Some restaurants may have hookah, says Baker, but nobody does it like Velvet. That's because, he says, he started the business without "the pre-sets that become limitations." Baker's a guy from southern Dallas. He used to travel a lot when he worked for Club Med before opening the bar, but he knew little about Arab culture, in which the hookah was popularized. And so mixing liquor with hookah, something Arabs would never do, didn't seem illogical to Baker. The Velvet Hookah was born after Baker's original business partner tried to join the dot-com boom by selling hookahs online. The site didn't take off, and "we had a garage full of hookahs."

With hookah, there's the sense that what you're smoking is actually a gas, not a cloud of filtered additives. Shisha is three things: tobacco, molasses or honey, which is used for curing; and fruit flavors or essences. The tobacco isn't burned, it's baked. Velvet uses traditional Egyptian hookahs, with one or two hoses. That engenders conversation, which was the original purpose of hookah.

"If you have the hookah," Baker says late one Monday night when the bar is closed, "you have the floor." He takes a hit of an orange-flavored blend in a miniature hookah he carries with him. "Mo-bowl technology," he calls it.

The Velvet Hookah, in the heart of Deep Ellum at the corner of Main and Crowdus streets, is an anchor in an area besieged by controversy and economic hardship.

It's hard, he says, staying afloat while the city's tearing up the northern access points to Deep Ellum to put in a DART station. And the homeless people are a problem too. But, he says, "violent crime doesn't happen down here," thanks to an increased police presence. Baker focuses on the future Deep Ellum. If that means losing the grit and grime that some believe are the soul of the neighborhood, too bad. "Gentrification is what it is," he says. And the Velvet Hookah is about constant reinvention.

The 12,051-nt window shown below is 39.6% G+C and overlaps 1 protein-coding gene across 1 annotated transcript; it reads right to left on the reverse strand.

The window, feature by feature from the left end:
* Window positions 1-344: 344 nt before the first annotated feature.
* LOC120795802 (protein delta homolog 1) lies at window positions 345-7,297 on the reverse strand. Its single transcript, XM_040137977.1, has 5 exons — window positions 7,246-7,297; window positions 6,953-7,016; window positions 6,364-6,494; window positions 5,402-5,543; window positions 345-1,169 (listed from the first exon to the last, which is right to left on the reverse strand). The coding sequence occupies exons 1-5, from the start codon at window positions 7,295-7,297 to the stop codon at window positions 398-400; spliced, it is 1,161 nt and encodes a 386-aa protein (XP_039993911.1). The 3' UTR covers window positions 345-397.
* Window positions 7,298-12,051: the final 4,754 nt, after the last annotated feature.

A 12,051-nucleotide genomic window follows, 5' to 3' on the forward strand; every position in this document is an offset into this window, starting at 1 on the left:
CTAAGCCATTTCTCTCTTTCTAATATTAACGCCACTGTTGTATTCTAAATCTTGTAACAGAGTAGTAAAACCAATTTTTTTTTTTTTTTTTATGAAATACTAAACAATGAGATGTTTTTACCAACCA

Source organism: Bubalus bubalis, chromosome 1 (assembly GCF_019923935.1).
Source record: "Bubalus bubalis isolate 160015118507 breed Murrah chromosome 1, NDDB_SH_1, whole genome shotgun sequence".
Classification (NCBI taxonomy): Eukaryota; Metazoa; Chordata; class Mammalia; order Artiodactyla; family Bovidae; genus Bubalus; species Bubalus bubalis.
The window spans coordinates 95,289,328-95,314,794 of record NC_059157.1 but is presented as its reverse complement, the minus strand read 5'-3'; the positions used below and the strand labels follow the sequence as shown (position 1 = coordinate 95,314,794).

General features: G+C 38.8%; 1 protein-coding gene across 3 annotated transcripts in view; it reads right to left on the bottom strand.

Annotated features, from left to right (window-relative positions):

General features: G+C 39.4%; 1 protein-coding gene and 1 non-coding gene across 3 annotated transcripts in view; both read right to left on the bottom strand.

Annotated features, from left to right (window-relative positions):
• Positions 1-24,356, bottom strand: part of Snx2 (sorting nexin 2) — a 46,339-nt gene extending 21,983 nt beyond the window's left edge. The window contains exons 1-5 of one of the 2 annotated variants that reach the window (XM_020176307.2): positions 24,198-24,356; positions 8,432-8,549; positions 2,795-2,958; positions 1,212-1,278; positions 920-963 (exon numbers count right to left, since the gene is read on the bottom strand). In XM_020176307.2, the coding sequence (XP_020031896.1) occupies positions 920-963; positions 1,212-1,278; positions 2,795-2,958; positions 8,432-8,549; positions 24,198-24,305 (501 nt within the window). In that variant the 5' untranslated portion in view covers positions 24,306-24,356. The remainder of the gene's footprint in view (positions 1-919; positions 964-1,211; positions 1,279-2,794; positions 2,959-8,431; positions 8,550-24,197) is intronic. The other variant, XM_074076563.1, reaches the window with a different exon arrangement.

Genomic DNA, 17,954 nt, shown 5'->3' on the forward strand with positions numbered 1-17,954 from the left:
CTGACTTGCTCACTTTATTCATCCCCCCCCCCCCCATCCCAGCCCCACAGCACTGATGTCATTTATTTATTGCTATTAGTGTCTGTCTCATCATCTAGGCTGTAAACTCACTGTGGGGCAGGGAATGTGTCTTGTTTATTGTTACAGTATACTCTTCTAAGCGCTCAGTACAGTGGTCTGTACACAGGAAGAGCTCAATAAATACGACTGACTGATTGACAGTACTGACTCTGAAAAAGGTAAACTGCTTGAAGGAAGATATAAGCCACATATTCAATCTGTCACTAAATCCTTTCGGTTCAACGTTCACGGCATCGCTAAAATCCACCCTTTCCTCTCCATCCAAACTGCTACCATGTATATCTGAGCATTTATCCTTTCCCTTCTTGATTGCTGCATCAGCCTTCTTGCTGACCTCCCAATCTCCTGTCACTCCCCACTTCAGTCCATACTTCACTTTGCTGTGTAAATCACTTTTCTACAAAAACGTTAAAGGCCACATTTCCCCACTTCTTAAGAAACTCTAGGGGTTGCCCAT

When tall, modern tables and stark décor didn't work, they went Mediterranean. Belly dancing was OK for a while, but not anymore. Instead, Baker says, he's bringing in a Cirque du Soleil-trained trapeze act. And starting this month, Baker began selling trademarked Velvet Hookah shisha blends online. A fine idea, but the communal Velvet Hookah experience is a difficult one to replicate.

"All week long we section ourselves off" in cubicles and cars, Baker says. That's why there's only bar service these days at Velvet, no table service. It creates flow, which creates conversation, which creates community. And forcing people to ask for shisha blends called "Floral Fixation" and "Le Petite Mort," well, that creates sexy time. — Andrea Grimes

Best 28-Minute Drive to Feel Like You're Really Out of Town

Go figure. The only place we could find those nifty vintage rock-and-roll tees for our kid was at Haute Apple Pie on the square in downtown McKinney, which has gone through quite the transformation since the days when the coolest thing up there was a record store that sold us Get the Knack in 1981. Until recently the world's largest antique shop, downtown McKinney is what the West Village wants to be and what Deep Ellum ought to be—a smorgasbord of hip retailers (Bath Junkie, Alternative Furnishings, Mom and POPcorn Company) and cool clothing stores and some of the finest dining in North Texas. Within a couple of blocks are four of our favorite places to hang in the 972: Rick's Chophouse and Wine Bar, which boasts a plush library bar bigger and badder than any we've ever seen; Café Malaga, a superior tapas joint; La Misha, a coffee house Dallas would die for; and Spoons Café, a low-key eatery that feels like home...if you're from Austin. Add to that an amazing rare-book store (The Book Gallery, to which people come from all around for great prices on amazing finds), a new boutique inn that used to be a historic hotel (the Grand Hotel, actually, with a dazzling formal ballroom all ready for your special occasions) and two wineries (Landon Winery and Lone Star Wine Cellars) at which we've been known to tipple till we wobble, and you've got the making of a special weekend every weekend.

Best Brokeback Mountain Relationship